One of my kids will ride anything. Me, I’m a bit more of a ride chicken, or a ride wimp as some like to call it. Some thrill rides are OK, some are not, and I like to at least have an idea what I’m getting into. If that sounds like you then please, let me give you the benefit of my experience with Cosmic Rewind. I’m going to try to keep this spoiler free, but if spoilers are what you’re looking for you can find them in Len’s review.
If You Definitely Won’t Ride
It takes a bit of effort to get onto Guardians of the Galaxy: Cosmic Rewind, and you might wonder whether it’s worth sticking with your party to appreciate the queue and just skipping the coaster itself. There are two questions that play into that.
First of all, yes there is a chicken exit for Cosmic Rewind. If you go through the queue and preshow you will not find that you’re unable to get out except by riding the coaster. Ask a Cast Member to direct you as you exit the preshow.
I really enjoyed both the queue and the preshow. The queue had some excellently detailed sections with scale models of cities and ships as well as occasional appearances from the Guardians. It switched rooms and vantage points frequently to keep it from feeling like the same endless line. The preshow was cheesy but I thought it was fun. I don’t think I would wait in the queue a second time if I wasn’t going to ride, but I think it’s worth going through once.
If You Aren’t Sure About Riding
People who have issues with some rides but not others are usually reacting to one of a few different things. I’m going to call these out individually below.
Cosmic Rewind is extremely smooth, one of the smoothest coasters I’ve ever been on. There was no bumping or sudden jerking. If you’ve ridden Slinky Dog Dash, it’s comparable. I would actually say that Cosmic Rewind was even smoother.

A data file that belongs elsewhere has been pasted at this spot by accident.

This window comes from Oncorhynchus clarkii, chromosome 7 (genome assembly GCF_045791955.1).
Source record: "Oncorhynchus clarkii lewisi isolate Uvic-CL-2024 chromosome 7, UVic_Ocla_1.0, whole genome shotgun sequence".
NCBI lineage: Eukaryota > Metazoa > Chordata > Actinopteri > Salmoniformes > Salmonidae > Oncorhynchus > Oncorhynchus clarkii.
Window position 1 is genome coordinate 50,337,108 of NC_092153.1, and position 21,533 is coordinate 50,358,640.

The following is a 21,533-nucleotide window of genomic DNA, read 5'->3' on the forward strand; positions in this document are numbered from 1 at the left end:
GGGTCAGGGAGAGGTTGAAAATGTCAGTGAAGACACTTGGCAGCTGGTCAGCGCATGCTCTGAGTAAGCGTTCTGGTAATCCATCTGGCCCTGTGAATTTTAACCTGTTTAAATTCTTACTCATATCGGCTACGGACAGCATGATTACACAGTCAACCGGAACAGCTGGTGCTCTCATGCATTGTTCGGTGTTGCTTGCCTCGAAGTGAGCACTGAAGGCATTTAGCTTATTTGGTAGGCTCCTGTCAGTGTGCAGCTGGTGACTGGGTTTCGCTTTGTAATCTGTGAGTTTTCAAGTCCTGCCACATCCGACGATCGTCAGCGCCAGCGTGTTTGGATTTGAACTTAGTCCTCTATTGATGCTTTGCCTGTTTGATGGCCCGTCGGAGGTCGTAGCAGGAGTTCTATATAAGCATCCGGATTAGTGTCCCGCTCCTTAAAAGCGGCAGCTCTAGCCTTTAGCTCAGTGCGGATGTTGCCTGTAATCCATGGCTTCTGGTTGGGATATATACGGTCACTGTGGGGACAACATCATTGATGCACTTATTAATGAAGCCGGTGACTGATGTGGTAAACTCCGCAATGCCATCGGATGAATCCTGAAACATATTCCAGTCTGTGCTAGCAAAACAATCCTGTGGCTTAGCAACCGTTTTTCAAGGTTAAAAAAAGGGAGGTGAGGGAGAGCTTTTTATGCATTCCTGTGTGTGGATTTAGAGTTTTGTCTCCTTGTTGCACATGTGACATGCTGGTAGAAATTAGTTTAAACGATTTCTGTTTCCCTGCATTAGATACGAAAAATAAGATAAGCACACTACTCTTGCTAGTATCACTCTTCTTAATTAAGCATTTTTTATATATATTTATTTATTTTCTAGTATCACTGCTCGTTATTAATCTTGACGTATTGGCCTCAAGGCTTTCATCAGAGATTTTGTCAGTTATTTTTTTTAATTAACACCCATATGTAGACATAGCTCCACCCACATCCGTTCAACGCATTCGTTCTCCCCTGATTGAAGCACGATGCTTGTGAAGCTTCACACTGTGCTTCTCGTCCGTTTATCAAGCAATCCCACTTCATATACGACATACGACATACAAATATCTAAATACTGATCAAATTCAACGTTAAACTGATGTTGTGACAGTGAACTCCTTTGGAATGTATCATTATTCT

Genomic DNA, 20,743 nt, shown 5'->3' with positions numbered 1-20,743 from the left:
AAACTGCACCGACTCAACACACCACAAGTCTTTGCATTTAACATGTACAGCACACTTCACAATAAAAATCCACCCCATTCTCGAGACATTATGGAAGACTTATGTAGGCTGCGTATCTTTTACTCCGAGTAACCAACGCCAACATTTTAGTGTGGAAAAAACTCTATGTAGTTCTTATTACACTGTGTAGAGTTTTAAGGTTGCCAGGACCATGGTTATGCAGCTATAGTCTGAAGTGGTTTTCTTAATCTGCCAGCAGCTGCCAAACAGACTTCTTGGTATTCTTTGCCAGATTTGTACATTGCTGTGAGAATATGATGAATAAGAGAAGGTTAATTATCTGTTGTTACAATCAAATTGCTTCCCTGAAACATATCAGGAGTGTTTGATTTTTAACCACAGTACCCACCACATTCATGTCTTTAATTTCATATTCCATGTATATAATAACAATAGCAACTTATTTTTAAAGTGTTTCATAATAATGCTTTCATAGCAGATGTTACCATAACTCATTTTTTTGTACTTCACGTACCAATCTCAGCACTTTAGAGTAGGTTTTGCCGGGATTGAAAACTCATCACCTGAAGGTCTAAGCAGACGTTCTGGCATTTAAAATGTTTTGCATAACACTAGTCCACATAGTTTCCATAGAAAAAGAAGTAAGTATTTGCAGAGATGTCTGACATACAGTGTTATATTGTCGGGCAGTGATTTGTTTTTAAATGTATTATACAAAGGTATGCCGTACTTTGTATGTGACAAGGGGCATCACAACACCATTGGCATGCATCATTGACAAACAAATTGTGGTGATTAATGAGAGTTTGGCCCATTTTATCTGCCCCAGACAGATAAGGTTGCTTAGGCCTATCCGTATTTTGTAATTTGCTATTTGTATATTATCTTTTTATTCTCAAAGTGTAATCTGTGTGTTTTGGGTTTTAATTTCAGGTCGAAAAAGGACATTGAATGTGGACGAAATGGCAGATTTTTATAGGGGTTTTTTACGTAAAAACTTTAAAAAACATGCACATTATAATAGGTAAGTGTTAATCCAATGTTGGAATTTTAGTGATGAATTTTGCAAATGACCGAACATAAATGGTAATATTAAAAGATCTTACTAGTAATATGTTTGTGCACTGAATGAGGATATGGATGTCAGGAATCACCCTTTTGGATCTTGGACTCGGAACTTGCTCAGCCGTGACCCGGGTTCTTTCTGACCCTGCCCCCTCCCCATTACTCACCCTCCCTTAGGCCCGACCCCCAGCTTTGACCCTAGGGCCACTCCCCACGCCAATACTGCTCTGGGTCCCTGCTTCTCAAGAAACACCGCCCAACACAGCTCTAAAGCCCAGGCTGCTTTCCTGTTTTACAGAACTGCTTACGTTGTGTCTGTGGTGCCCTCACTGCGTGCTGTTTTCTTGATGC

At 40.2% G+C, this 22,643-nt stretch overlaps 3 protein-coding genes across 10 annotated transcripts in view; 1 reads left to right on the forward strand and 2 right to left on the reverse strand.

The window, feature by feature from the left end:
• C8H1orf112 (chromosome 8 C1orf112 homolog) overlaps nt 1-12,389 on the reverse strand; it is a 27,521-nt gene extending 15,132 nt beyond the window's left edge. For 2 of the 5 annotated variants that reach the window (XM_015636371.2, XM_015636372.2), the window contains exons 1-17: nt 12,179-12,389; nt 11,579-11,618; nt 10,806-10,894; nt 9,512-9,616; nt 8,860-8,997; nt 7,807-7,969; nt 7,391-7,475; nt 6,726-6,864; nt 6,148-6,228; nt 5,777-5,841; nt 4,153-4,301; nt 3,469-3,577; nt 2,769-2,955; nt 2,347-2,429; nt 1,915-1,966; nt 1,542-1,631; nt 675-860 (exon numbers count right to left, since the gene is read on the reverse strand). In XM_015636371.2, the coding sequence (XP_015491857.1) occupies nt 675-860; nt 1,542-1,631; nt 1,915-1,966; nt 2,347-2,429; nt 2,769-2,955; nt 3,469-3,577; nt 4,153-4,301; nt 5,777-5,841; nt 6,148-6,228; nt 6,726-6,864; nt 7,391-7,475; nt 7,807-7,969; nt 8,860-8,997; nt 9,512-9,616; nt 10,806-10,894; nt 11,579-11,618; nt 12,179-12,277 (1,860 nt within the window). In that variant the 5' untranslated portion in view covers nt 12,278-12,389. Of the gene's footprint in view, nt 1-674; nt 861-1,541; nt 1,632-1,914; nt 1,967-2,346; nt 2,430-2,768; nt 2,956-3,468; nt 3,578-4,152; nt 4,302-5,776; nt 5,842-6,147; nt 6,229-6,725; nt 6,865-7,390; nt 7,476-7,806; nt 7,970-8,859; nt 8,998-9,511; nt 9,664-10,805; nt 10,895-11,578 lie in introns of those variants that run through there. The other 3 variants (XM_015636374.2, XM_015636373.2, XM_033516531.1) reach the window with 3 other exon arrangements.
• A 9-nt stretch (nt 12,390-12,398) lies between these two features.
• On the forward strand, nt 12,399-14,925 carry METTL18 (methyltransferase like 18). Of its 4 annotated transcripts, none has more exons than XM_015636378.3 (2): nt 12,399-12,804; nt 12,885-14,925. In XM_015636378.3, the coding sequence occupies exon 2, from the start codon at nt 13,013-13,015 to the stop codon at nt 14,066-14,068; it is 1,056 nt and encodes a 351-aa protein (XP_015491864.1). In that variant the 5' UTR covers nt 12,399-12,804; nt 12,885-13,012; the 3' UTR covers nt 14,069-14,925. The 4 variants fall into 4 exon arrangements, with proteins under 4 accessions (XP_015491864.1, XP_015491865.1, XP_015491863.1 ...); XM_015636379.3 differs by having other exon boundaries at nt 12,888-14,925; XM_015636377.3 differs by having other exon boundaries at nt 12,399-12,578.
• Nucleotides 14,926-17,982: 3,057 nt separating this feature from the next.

The ride vehicle seats two in front and two behind, with the rear seats being slightly higher. The seats themselves are molded plastic, not a flat bench, and I found that the shaping did help to keep from sliding in either direction on the seat. Each seat has an individual lap bar, so it will be adjusted to fit you; not tighter or looser to accommodate a rider in the same row. I am not pooh-sized, but nobody would call me svelte either, and I found the seats comfortable.
A lot of this ride takes place in the dark, but it’s not complete darkness like Space Mountain. Although there are a few brief moments where there is almost no light, it’s more like being in a movie theater. If you’re sensitive to strobes, one thing to be aware of is that there are some sections (especially one near the end) that are relatively dark and then interrupted by brightly flashing lights.
There are not really any drops. Your feet don’t leave the floor, there’s no airtime. There is up-and-down motion, but it’s more like gently rolling hills than the slow-slow-slow followed by a whoosh of speed that you get with a noticeable drop.
Although there are not any really noticeable drops, the effect of the ride at several points is like you’re traveling through space. It might be totally a screen effect, but it feels like there’s empty space all around you. If you have problems with heights this might cause you some discomfort.
Cosmic Rewind is fast, with a top speed of 60 mph. But it’s so smooth that it doesn’t feel as fast as other coasters that go this speed.
Spinning / Direction